The disappearance of the Ornen and its three passengers, Salomon August Andrée, Nils Strindberg, and Knut Fraenkel, was one of the first great mysteries of the air age. Thirty-three years later, on August 5, 1930, the Bratvaag, a sealing vessel chartered by a Norwegian scientific expedition, sent a party ashore to explore White Island, a remote spot of land east of Spitsbergen. To their astonishment, members of the party stumbled into the last camp of the Andrée expedition.  In addition to the remains of the three explorers, the crew of the sealer found cameras, diaries, logbooks, letters, maps, and diagrams that chronicled the expedition from takeoff until October 7, 1897. Developed more than three decades after they had been taken, the photographs provided a ghostly visual record of the final days of the Andrée expedition. The old mystery was solved.

The records revealed that the Ornen had crashed on the ice far to the northeast of Spitsbergen just three days after takeoff.  Their dream of reaching the pole dashed, the three explorers had then started back toward the Arctic coast on foot, dragging what equipment and supplies they could salvage. Their goal was to reach Spitsbergen before winter.

Instead, they were forced to pitch their final camp on White Island. All three men died within a few days of reaching the island. Death came as a result of exposure to the elements, although other factors, notably the consumption of tainted polar bear meat, have also been cited as possible causes of death.

Wells, H.G. [Herbert George]

The First Men in the Moon... With Many Pictures by E. Hering

Indianapolis:  Bowen-Merrill Company, [1901].  4 p. 312 p. front, plates, 20 cm.
PR5774.F5  1901a

H.G. Wells (1866-1946) was, with Jules Verne, the most important and influential early contributor to the literary genre that would become known as science fiction. Although the best of his early novels (The Time Machine [1895], The Island of Dr. Moreau [1896], The Invisible Man [1897], The War of the Worlds [1898]) are more concerned with the impact of science on society than with technical detail, he clearly had a gift for inspiring dreams.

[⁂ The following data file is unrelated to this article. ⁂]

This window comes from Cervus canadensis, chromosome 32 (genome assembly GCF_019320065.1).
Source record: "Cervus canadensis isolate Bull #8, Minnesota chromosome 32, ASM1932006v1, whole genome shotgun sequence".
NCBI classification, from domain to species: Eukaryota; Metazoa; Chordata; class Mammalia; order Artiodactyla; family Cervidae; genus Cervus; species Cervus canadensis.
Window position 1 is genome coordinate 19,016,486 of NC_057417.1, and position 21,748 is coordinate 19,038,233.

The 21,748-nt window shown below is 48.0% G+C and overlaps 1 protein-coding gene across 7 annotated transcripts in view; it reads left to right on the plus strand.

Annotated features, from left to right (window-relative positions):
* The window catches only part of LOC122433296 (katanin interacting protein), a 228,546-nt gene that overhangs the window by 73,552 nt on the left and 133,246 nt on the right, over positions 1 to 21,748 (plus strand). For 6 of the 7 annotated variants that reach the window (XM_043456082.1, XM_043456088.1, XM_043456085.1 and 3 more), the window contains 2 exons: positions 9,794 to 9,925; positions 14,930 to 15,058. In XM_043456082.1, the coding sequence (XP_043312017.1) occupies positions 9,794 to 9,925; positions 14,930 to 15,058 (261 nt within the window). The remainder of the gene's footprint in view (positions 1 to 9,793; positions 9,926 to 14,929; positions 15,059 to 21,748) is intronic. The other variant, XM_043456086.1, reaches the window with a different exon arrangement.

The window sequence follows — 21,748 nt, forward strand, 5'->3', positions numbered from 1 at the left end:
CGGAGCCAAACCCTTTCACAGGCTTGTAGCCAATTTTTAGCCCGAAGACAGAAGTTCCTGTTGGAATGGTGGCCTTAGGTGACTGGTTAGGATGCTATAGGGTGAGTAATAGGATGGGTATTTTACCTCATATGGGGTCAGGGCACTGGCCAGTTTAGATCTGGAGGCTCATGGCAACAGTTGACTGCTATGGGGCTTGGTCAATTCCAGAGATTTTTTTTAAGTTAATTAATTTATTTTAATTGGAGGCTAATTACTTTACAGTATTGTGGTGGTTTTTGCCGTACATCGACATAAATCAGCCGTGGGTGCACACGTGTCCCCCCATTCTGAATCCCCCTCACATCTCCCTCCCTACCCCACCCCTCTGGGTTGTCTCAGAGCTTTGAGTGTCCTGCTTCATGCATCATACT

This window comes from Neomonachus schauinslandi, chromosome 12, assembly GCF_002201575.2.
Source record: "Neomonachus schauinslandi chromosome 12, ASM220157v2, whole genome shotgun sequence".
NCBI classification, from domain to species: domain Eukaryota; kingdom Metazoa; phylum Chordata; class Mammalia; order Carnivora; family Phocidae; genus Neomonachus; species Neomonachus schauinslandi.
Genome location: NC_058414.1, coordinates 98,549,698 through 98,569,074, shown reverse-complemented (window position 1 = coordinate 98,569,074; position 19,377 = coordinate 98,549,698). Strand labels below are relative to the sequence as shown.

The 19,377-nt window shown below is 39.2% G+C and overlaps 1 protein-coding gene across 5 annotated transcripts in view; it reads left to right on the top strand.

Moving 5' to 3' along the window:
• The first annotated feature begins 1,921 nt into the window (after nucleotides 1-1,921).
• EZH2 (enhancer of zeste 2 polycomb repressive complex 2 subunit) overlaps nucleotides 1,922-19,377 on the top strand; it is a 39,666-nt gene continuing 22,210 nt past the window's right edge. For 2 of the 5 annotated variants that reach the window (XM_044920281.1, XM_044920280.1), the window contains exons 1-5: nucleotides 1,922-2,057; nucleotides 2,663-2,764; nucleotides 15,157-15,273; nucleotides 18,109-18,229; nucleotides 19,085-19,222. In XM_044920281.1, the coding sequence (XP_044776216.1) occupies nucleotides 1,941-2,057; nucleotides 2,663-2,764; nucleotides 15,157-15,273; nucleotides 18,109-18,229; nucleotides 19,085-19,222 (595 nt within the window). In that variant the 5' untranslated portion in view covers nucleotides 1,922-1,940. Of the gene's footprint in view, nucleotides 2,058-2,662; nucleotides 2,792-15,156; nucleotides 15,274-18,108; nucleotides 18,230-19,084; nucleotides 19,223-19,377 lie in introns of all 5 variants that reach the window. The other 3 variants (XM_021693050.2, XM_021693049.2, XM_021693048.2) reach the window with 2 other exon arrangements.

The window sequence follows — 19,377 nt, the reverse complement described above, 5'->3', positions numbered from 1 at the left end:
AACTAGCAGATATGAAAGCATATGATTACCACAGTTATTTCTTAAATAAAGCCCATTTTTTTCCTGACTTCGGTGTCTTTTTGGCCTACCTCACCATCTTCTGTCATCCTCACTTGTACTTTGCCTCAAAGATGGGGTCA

By 1915, Robert H. Goddard, the American spaceflight pioneer, was already deeply involved in his early rocket experiments. His diary records that he read H.G. Wells' The First Men in the Moon on July 19, 1898. Ten days later, after a morning spent working on rocket nozzles and pumps, he looked the book over a second time. Then, on August 8, Goddard had a vivid dream in which he flew to the moon.

"In 1898 I read your War of the Worlds," Goddard informed Wells in 1932. "I was sixteen years old... and I decided that what might conservatively be called 'high altitude research' was the most fascinating problem in existence." Like Verne, Wells delighted millions of general readers and inspired a handful of geniuses to transform the dream into reality.

Lecornu, Joseph

Les Cerfs-Volants . . .

Paris: Librairie Nony et Cie, 1902. 2 p.l., [iii]- 240 p. illus., diagra. 22.5 cm.
Brockett 7362; Gamble 2652

Experience with kites, the oldest flying objects constructed by human beings, played a critically important role in the invention of the airplane. Joseph Lecornu, a graduate engineer and member of the French Aerial Navigation Society, produced the best introduction to the theory, practice, and history of kites that was available to the engineers who designed and built the first airplanes.

The book opens with a useful introduction to the theory of kite design and proceeds to a discussion of materials, construction techniques, and similar practical matters. Over half of the volume is devoted to aspects of kite history and to a discussion of specialized topics, including man-lifting kites, kite photography, meteorological kites, and the use of kites for scientific research. A careful and detailed treatment of the subject, Les Cerfs-Volants remains as useful and interesting an account as it was at the time of publication almost a century ago.

Santos-Dumont, Alberto

My Air-Ships, by A. Santos-Dumont

New York:  The Century Co., 1904. ix, 356 p. incl. plates, ports., diagrs., front. 19.5 cm.
Brockett 10808